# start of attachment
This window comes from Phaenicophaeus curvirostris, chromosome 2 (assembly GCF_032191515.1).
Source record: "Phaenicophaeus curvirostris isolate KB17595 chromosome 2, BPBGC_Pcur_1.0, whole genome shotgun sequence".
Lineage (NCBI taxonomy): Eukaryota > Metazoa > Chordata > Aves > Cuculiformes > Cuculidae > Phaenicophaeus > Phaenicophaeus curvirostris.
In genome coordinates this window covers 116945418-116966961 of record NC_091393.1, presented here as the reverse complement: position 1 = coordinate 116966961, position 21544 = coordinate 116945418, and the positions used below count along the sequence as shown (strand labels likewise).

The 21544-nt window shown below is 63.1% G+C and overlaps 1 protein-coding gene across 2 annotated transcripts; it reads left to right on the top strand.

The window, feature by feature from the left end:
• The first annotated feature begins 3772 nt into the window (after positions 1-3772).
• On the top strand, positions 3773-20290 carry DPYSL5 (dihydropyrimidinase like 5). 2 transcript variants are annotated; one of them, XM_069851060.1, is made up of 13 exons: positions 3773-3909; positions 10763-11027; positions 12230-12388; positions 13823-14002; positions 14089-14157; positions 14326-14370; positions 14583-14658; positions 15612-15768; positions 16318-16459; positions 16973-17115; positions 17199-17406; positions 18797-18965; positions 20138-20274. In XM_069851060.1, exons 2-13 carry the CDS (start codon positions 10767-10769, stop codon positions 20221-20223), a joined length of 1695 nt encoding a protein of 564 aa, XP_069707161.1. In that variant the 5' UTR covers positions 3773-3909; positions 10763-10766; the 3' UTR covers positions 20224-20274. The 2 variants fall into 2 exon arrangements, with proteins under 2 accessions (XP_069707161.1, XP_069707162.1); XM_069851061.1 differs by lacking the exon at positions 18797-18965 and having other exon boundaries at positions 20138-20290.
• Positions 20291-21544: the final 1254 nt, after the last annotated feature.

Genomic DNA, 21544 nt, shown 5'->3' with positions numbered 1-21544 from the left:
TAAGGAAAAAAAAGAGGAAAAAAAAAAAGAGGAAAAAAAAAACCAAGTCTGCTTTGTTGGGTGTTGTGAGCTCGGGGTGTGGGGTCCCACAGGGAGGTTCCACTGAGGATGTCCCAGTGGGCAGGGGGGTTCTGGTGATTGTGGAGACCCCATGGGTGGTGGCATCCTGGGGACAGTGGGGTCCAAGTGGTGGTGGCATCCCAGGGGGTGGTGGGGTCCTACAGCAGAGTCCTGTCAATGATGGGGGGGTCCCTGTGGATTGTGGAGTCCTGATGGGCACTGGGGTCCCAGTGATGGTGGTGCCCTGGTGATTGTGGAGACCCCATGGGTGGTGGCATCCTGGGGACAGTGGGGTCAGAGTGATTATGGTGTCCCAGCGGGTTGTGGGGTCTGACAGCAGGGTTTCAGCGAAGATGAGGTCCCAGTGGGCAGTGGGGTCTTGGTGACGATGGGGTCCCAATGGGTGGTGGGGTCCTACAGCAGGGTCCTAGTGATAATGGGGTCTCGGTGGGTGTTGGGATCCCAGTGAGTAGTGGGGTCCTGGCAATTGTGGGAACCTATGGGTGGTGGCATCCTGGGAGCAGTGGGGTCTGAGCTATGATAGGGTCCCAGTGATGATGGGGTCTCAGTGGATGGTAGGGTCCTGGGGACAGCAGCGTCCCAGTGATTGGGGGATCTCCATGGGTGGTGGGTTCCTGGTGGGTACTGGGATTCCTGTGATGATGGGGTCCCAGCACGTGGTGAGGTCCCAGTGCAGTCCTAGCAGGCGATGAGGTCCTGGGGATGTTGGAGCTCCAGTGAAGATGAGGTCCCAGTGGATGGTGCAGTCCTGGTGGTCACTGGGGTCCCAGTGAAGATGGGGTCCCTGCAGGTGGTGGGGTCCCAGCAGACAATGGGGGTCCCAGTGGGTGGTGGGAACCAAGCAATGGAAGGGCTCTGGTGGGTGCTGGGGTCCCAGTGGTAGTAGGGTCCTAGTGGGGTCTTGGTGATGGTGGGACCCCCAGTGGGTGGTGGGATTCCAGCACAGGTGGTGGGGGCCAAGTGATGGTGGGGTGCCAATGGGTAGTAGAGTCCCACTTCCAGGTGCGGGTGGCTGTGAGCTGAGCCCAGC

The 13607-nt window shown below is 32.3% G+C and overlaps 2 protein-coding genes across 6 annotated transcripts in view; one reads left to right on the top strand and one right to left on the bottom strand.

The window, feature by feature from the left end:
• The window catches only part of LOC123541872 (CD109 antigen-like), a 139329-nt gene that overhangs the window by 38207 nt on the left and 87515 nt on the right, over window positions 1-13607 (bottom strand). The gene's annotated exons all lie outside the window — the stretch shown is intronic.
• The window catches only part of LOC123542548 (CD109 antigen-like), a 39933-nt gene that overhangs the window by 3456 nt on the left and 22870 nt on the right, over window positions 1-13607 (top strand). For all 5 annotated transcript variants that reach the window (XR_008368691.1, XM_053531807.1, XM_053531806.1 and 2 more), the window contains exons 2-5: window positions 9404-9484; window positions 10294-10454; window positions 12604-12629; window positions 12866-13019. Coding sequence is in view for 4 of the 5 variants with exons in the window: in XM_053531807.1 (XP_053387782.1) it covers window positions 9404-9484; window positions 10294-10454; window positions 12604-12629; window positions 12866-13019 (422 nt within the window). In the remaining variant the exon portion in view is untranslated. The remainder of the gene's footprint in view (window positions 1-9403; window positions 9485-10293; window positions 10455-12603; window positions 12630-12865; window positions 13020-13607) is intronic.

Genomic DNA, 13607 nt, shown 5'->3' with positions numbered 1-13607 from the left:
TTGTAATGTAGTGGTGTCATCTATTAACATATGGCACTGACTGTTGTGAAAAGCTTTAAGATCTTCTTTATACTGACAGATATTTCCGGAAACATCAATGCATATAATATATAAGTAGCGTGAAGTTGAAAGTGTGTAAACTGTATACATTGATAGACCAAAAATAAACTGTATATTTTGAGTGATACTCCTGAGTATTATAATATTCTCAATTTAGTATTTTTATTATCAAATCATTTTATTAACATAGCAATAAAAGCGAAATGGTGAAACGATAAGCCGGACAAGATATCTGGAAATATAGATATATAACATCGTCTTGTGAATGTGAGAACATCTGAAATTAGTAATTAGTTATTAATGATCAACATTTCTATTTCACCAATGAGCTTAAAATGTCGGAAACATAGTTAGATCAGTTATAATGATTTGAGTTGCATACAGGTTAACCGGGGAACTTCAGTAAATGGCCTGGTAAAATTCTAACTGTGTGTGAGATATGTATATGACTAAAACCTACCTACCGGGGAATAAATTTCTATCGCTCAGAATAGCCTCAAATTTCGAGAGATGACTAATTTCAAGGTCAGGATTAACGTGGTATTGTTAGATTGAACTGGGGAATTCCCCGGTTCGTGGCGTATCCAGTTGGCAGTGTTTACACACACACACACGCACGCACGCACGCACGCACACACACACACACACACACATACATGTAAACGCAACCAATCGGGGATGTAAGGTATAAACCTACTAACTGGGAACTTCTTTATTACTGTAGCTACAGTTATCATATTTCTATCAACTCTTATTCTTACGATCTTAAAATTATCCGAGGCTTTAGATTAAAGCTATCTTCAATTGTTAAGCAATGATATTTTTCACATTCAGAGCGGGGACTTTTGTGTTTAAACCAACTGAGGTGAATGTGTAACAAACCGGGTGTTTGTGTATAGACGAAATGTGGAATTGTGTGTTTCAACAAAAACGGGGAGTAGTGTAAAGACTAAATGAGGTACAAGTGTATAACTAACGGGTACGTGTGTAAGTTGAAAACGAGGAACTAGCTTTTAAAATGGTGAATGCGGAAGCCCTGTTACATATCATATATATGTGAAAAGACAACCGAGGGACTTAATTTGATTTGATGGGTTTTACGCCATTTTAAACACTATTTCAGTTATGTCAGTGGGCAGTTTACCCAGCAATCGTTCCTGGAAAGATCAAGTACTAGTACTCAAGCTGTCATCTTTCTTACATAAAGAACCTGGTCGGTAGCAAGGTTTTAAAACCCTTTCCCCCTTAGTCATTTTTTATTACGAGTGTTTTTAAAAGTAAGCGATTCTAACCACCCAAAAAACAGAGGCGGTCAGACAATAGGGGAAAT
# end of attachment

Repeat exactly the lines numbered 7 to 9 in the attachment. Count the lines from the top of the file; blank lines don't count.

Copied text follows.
• The first annotated feature begins 3772 nt into the window (after positions 1-3772).
• On the top strand, positions 3773-20290 carry DPYSL5 (dihydropyrimidinase like 5). 2 transcript variants are annotated; one of them, XM_069851060.1, is made up of 13 exons: positions 3773-3909; positions 10763-11027; positions 12230-12388; positions 13823-14002; positions 14089-14157; positions 14326-14370; positions 14583-14658; positions 15612-15768; positions 16318-16459; positions 16973-17115; positions 17199-17406; positions 18797-18965; positions 20138-20274. In XM_069851060.1, exons 2-13 carry the CDS (start codon positions 10767-10769, stop codon positions 20221-20223), a joined length of 1695 nt encoding a protein of 564 aa, XP_069707161.1. In that variant the 5' UTR covers positions 3773-3909; positions 10763-10766; the 3' UTR covers positions 20224-20274. The 2 variants fall into 2 exon arrangements, with proteins under 2 accessions (XP_069707161.1, XP_069707162.1); XM_069851061.1 differs by lacking the exon at positions 18797-18965 and having other exon boundaries at positions 20138-20290.
• Positions 20291-21544: the final 1254 nt, after the last annotated feature.